Quantitative Assessments of Petrophysical Properties in Biogenic Dual-Permeability Systems: Facing the Challenge of Highly Bioturbated Heterogeneous Reservoirs
Polo, Camilo A.; Baniak, Greg; Gingras, Murray K.; Pemberton, S. George
In attempting to better understand bioturbation-associated porosity and permeability distributions, the application of statistical methods to predict the bulk properties of bioturbated media is increasingly common. Among the different measures of central tendency are the harmonic, geometric, and arithmetic means, which have numerous applications including characterization of bulk permeability of sedimentary rocks. In bioturbated media; each of these statistical relationships is appropriate for different situations. This study discusses the work-flow for ichnological permeability assessment and the prediction of bulk properties by using the Nise Formation (Norwegian continental shelf) as an example.
A number of factors strongly influence bulk-flow parameters in bioturbated media. In bioturbated reservoirs spot-permeametry studies are carried out in order to characterize and predict bulk permeability. Commonly, minipermeametry data collected using a Pressure-Decay Permeameter are useful in assessing the permeability of matrix and trace fossils. For the Nise Formation, fabric selective minipermeametry testing were carried out on representative plug samples. Five measurements from each point were taken, with the maximum and minimum values for each spot being discarded, and the remaining three values averaged. Bulk assessments of permeability based on core-plug data indicate that, depending on the nature and intensity of bioturbation, the arithmetic or the harmonic mean of matrix versus burrow permeabilities should be applied only in certain circumstances. The arithmetic relationship suggests that flow is largely directed through the flow media via a well-connected burrow network. The harmonic relationship applies to poorly connected burrow systems. In the Nise Formation case, permeability measurements also demonstrate that horizontal permeability (kh) is higher than vertical permeability (kv) and that permeability is anisotropic. Therein, variability between kh and kv is mostly controlled by the intensity of bioturbation (BI). Higher BI increases interconnectivity of a preponderant horizontal burrow-network that reflects the proximal trough distal Cruziana ichnofacies resulting in higher kh values.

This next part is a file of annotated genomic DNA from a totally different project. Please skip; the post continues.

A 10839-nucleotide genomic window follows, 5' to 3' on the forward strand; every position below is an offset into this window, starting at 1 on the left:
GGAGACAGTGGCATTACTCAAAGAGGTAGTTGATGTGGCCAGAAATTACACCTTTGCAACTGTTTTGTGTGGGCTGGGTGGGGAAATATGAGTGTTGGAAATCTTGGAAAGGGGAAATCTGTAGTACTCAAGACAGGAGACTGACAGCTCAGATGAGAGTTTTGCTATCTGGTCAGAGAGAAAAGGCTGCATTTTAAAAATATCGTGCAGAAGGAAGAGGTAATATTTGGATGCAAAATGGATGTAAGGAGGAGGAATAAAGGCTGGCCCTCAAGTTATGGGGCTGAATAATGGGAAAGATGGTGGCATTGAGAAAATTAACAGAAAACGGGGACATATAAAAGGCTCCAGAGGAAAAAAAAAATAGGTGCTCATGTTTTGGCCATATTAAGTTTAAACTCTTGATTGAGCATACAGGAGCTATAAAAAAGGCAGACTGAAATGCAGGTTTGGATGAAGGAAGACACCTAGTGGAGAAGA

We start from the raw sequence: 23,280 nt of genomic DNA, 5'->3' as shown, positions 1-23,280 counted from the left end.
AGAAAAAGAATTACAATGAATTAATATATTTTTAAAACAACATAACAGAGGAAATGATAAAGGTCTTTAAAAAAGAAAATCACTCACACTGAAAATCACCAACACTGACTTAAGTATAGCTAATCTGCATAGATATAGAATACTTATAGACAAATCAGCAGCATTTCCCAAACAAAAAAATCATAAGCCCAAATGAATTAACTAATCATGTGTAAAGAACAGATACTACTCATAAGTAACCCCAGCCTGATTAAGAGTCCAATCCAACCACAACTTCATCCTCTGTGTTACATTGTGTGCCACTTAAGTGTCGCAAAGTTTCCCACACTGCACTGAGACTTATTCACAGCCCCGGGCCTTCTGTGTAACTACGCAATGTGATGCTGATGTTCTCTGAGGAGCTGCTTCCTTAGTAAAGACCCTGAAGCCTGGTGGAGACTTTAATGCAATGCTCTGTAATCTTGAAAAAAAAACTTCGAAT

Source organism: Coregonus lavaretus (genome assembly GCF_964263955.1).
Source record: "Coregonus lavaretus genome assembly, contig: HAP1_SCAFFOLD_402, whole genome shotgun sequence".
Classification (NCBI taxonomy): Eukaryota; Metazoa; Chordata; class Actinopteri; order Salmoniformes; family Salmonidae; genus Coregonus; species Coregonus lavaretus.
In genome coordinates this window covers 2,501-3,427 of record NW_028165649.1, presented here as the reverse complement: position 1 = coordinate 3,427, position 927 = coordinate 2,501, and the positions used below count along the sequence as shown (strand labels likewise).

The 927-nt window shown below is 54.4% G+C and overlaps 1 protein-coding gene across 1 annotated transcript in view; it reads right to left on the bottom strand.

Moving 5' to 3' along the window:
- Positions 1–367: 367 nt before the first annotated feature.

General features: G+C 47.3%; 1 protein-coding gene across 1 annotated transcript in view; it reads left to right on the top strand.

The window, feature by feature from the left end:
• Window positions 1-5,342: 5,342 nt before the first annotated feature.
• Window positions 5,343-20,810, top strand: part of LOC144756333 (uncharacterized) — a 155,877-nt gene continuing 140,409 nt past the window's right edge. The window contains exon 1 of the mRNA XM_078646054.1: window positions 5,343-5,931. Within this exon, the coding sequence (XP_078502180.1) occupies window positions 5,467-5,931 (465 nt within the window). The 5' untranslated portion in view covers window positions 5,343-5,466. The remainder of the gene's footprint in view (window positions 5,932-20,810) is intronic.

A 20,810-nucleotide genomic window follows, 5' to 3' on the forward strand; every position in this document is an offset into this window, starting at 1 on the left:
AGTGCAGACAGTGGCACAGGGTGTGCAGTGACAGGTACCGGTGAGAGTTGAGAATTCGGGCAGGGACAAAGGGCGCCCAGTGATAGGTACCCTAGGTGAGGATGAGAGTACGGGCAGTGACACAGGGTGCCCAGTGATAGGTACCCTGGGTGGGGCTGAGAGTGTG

AAPG Search and Discovery Article #90163©2013AAPG 2013 Annual Convention and Exhibition, Pittsburgh, Pennsylvania, May 19-22, 2013